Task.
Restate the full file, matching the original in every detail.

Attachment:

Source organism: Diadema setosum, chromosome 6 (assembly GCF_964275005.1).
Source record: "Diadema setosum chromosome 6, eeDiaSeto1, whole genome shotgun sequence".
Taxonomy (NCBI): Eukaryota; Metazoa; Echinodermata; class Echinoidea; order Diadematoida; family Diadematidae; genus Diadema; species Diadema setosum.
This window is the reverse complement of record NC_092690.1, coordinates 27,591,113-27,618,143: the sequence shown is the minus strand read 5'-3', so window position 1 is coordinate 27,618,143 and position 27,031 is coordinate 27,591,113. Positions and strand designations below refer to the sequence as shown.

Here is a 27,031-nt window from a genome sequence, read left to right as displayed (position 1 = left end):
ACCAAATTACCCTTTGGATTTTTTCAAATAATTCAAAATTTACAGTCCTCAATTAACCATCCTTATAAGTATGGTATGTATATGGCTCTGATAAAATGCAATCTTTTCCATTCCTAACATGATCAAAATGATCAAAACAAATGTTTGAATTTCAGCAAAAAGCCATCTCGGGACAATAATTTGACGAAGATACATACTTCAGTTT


Source organism: Diadema setosum, chromosome 6 (assembly GCF_964275005.1).
Source record: "Diadema setosum chromosome 6, eeDiaSeto1, whole genome shotgun sequence".
Taxonomy (NCBI): Eukaryota; Metazoa; Echinodermata; class Echinoidea; order Diadematoida; family Diadematidae; genus Diadema; species Diadema setosum.
This window is the reverse complement of record NC_092690.1, coordinates 27,591,113-27,618,143: the sequence shown is the minus strand read 5'-3', so window position 1 is coordinate 27,618,143 and position 27,031 is coordinate 27,591,113. Positions and strand designations below refer to the sequence as shown.

Here is a 27,031-nt window from a genome sequence, read left to right as displayed (position 1 = left end):
ACCAAATTACCCTTTGGATTTTTTCAAATAATTCAAAATTTACAGTCCTCAATTAACCATCCTTATAAGTATGGTATGTATATGGCTCTGATAAAATGCAATCTTTTCCATTCCTAACATGATCAAAATGATCAAAACAAATGTTTGAATTTCAGCAAAAAGCCATCTCGGGACAATAATTTGACGAAGATACATACTTCAGTTT